The SPCA of Niagara presented its 2019 Taylor Award to Niagara County District Attorney Caroline Wojtaszek during its annual cocktail party and auction fundraiser Thursday night.
The award is named after Taylor’s Island, a rocky spot in the whirlpool rapids that was inhabited in the 1800s by unwanted dogs. The dogs were ultimately rescued by the selfless act of a teenage boy, who risked his life getting to the island.
The agency has called that act "the embodiment of the principles for which the Niagara SPCA stands."
"It is for this reason that the dogs of Taylor’s Island and the boy who saved them are remembered by awarding the Taylor Award to those who fight for animals who otherwise would have no voice and no advocates," SPCA of Niagara Executive Director Tim Brennan said.
Falls Police Animal Control Officer Dave Bower said Wojtaszek's office has been an important partner in prosecuting animal cruelty cases.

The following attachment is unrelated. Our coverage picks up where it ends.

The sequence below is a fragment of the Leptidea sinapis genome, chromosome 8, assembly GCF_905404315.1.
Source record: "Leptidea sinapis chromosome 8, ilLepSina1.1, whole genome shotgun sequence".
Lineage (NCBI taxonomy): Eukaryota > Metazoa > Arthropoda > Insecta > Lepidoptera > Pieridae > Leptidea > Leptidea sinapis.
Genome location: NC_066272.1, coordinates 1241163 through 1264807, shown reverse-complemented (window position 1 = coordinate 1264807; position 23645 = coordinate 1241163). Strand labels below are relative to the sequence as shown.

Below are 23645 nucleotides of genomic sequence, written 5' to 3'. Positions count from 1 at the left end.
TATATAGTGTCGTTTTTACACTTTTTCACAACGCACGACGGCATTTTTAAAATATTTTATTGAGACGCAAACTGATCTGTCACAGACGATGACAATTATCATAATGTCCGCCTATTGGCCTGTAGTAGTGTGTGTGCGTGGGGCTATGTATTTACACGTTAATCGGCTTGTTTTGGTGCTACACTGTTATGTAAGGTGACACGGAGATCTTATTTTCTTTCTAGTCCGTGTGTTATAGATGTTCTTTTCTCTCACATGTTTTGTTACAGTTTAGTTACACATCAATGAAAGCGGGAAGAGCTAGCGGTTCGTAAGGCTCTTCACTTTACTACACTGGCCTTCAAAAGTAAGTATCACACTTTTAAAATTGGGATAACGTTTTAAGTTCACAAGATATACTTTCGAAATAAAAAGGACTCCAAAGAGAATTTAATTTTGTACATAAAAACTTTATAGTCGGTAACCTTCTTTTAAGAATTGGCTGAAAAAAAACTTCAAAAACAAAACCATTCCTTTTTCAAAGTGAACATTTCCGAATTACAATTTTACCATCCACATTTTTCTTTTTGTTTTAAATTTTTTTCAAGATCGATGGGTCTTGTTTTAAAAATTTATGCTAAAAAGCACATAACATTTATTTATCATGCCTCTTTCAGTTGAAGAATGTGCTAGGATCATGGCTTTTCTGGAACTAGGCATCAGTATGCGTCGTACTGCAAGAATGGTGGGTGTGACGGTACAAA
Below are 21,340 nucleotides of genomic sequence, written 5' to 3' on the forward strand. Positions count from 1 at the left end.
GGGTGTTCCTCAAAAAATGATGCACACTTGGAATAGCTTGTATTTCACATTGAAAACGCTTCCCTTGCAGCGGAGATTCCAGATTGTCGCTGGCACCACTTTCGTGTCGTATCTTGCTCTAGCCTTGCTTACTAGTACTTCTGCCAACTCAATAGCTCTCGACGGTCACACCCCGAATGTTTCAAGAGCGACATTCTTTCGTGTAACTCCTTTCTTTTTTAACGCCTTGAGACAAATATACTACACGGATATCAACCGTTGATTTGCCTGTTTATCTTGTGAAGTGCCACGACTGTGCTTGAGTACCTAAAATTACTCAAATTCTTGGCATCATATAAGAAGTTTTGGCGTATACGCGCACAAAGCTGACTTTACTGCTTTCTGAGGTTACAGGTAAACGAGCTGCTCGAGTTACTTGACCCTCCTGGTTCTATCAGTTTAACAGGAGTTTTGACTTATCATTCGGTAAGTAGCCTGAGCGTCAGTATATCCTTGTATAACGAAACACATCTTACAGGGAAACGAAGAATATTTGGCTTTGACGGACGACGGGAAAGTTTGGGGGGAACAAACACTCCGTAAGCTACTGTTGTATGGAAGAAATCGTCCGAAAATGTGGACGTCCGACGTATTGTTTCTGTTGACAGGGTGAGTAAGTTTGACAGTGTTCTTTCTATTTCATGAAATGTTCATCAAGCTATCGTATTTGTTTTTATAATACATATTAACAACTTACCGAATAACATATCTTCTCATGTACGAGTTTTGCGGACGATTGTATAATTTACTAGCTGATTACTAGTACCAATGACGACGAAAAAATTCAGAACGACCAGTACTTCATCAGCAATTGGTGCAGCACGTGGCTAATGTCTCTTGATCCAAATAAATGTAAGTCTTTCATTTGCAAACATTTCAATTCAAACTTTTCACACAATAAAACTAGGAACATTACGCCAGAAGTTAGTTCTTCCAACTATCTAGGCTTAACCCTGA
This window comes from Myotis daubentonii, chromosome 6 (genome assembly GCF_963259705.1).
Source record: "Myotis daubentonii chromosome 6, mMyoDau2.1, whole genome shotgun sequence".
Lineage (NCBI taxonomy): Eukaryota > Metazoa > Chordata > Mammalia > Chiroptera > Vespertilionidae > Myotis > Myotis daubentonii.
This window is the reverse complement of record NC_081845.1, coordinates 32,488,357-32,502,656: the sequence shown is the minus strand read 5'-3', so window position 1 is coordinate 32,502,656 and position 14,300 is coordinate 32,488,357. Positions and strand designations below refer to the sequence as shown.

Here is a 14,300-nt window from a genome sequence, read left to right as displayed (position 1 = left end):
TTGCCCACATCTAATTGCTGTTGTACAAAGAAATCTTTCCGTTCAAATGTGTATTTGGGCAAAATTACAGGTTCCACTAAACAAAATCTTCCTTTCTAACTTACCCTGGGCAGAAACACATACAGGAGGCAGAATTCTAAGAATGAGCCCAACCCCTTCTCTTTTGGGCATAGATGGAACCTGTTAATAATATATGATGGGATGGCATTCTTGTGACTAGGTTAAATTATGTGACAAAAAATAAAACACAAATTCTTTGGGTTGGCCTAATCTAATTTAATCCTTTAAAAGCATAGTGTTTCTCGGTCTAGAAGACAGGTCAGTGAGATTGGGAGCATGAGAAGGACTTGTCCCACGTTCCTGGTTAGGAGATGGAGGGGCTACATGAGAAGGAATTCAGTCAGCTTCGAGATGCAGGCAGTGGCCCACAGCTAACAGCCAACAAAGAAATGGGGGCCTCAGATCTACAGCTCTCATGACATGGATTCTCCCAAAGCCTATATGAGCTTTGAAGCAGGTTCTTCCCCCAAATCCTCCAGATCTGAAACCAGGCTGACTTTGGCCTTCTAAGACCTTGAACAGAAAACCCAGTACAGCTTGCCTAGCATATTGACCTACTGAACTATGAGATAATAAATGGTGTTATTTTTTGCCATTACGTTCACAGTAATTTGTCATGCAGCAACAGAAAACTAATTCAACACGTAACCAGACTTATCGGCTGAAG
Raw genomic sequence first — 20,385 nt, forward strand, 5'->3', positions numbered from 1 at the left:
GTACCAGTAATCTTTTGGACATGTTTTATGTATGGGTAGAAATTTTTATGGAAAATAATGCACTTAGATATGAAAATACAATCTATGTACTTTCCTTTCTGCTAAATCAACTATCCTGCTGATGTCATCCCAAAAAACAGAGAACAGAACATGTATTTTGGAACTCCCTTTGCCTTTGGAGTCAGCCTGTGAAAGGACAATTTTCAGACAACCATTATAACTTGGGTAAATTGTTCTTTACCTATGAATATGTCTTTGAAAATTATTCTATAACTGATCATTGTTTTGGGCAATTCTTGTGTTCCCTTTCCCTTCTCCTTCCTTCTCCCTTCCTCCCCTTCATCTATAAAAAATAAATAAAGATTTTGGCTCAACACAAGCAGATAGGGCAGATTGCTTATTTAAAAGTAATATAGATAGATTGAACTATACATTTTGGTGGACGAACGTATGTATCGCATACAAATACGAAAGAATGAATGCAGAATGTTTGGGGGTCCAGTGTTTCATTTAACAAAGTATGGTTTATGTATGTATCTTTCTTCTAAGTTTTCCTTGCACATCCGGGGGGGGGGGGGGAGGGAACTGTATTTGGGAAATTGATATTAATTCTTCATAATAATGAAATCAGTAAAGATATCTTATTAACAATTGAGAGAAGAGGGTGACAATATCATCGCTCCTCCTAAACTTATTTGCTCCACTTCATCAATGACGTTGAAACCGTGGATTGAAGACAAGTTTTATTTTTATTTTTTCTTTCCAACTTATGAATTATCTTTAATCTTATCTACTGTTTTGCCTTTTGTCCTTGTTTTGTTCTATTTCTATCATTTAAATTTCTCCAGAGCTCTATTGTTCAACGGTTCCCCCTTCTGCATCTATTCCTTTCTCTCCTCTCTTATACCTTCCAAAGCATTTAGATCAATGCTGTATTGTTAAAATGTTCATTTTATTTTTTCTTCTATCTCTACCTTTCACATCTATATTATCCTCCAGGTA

"The work of the DA's office and the (Niagara County) animal cruelty registry have been such a huge step forward," Bower said. "I can't say enough about the support we get from the (county) prosecutors."
In presenting the Taylor Award to Wojtaszek, the SPCA said they were honoring the district attorney's "dedication and commitment to animal anti-cruelty legislation and ensuring justice is delivered to those who abuse defenseless and innocent animals."
Wojtaszek said she was "humbled" and "honored" by the award.
"I first got involved in animal cruelty cases because of their close connection to domestic violence," Wojtaszek said. "In 70 percent of domestic violence cases, victims report their abusers have abused animals in the households."
The district attorney said defending the defenseless has been a driving force in her career.
"I started my career working to fight against the physical and sexual abuse fo women and children, essentially those who can not fight for themselves" Wojtaszek said. "Animals are an extension of that."
In the aftermath of a Gazette investigation that broke on New Year’s Day 2012, showing the agency was engaged in the mass killing of animals, much has changed at the Lockport Road shelter.
Since becoming a no-kill shelter in 2012, the agency has saved over 14,000 lives and treats approximately 3,000 animals per year.